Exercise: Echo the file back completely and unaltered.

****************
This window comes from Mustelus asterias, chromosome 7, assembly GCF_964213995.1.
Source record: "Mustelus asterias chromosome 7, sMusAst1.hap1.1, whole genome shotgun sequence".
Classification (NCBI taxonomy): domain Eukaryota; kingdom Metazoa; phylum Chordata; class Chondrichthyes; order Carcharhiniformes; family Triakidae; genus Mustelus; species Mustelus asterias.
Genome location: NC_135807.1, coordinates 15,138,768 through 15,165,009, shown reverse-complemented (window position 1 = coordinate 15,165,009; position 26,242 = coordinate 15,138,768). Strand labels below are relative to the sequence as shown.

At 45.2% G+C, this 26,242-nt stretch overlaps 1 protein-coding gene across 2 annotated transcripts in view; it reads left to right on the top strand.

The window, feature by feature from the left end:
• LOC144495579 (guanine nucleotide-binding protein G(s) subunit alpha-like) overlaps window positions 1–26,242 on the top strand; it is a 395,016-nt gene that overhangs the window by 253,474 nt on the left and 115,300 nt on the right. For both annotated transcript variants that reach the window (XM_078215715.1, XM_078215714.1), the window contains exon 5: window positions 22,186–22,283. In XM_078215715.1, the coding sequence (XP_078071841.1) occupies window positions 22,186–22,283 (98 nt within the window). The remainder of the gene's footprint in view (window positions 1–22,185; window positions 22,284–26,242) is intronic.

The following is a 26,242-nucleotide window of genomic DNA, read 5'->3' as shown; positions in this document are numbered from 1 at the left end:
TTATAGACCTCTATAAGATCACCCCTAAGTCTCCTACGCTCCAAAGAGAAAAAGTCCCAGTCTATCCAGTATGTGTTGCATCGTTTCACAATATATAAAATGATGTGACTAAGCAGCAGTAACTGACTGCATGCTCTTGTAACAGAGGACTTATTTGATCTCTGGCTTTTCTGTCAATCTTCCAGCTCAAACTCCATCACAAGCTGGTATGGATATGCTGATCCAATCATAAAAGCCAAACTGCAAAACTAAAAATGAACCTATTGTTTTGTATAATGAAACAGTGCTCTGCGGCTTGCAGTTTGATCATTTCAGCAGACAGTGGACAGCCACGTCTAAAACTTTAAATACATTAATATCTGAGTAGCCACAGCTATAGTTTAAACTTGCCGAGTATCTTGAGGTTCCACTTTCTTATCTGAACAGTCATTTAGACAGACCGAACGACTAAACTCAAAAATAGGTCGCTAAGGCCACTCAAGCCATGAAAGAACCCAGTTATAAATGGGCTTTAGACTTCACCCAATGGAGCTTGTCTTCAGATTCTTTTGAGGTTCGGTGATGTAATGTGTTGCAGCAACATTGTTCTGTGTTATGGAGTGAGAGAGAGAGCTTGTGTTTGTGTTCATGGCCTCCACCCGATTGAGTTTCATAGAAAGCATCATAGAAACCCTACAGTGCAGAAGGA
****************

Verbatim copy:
This window comes from Mustelus asterias, chromosome 7, assembly GCF_964213995.1.
Source record: "Mustelus asterias chromosome 7, sMusAst1.hap1.1, whole genome shotgun sequence".
Classification (NCBI taxonomy): domain Eukaryota; kingdom Metazoa; phylum Chordata; class Chondrichthyes; order Carcharhiniformes; family Triakidae; genus Mustelus; species Mustelus asterias.
Genome location: NC_135807.1, coordinates 15,138,768 through 15,165,009, shown reverse-complemented (window position 1 = coordinate 15,165,009; position 26,242 = coordinate 15,138,768). Strand labels below are relative to the sequence as shown.

At 45.2% G+C, this 26,242-nt stretch overlaps 1 protein-coding gene across 2 annotated transcripts in view; it reads left to right on the top strand.

The window, feature by feature from the left end:
• LOC144495579 (guanine nucleotide-binding protein G(s) subunit alpha-like) overlaps window positions 1–26,242 on the top strand; it is a 395,016-nt gene that overhangs the window by 253,474 nt on the left and 115,300 nt on the right. For both annotated transcript variants that reach the window (XM_078215715.1, XM_078215714.1), the window contains exon 5: window positions 22,186–22,283. In XM_078215715.1, the coding sequence (XP_078071841.1) occupies window positions 22,186–22,283 (98 nt within the window). The remainder of the gene's footprint in view (window positions 1–22,185; window positions 22,284–26,242) is intronic.

The following is a 26,242-nucleotide window of genomic DNA, read 5'->3' as shown; positions in this document are numbered from 1 at the left end:
TTATAGACCTCTATAAGATCACCCCTAAGTCTCCTACGCTCCAAAGAGAAAAAGTCCCAGTCTATCCAGTATGTGTTGCATCGTTTCACAATATATAAAATGATGTGACTAAGCAGCAGTAACTGACTGCATGCTCTTGTAACAGAGGACTTATTTGATCTCTGGCTTTTCTGTCAATCTTCCAGCTCAAACTCCATCACAAGCTGGTATGGATATGCTGATCCAATCATAAAAGCCAAACTGCAAAACTAAAAATGAACCTATTGTTTTGTATAATGAAACAGTGCTCTGCGGCTTGCAGTTTGATCATTTCAGCAGACAGTGGACAGCCACGTCTAAAACTTTAAATACATTAATATCTGAGTAGCCACAGCTATAGTTTAAACTTGCCGAGTATCTTGAGGTTCCACTTTCTTATCTGAACAGTCATTTAGACAGACCGAACGACTAAACTCAAAAATAGGTCGCTAAGGCCACTCAAGCCATGAAAGAACCCAGTTATAAATGGGCTTTAGACTTCACCCAATGGAGCTTGTCTTCAGATTCTTTTGAGGTTCGGTGATGTAATGTGTTGCAGCAACATTGTTCTGTGTTATGGAGTGAGAGAGAGAGCTTGTGTTTGTGTTCATGGCCTCCACCCGATTGAGTTTCATAGAAAGCATCATAGAAACCCTACAGTGCAGAAGGA